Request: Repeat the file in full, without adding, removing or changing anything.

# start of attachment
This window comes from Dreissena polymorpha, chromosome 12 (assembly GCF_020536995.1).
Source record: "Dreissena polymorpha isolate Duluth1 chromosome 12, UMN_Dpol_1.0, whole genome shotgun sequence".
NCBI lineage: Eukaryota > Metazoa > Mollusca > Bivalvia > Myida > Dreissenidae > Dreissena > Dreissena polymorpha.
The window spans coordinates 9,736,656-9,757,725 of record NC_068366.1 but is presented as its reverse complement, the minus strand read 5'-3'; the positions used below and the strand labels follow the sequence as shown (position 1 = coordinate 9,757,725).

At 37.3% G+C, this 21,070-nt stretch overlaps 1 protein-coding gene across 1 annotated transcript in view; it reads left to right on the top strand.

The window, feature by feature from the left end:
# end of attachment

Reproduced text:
This window comes from Dreissena polymorpha, chromosome 12 (assembly GCF_020536995.1).
Source record: "Dreissena polymorpha isolate Duluth1 chromosome 12, UMN_Dpol_1.0, whole genome shotgun sequence".
NCBI lineage: Eukaryota > Metazoa > Mollusca > Bivalvia > Myida > Dreissenidae > Dreissena > Dreissena polymorpha.
The window spans coordinates 9,736,656-9,757,725 of record NC_068366.1 but is presented as its reverse complement, the minus strand read 5'-3'; the positions used below and the strand labels follow the sequence as shown (position 1 = coordinate 9,757,725).

At 37.3% G+C, this 21,070-nt stretch overlaps 1 protein-coding gene across 1 annotated transcript in view; it reads left to right on the top strand.

The window, feature by feature from the left end: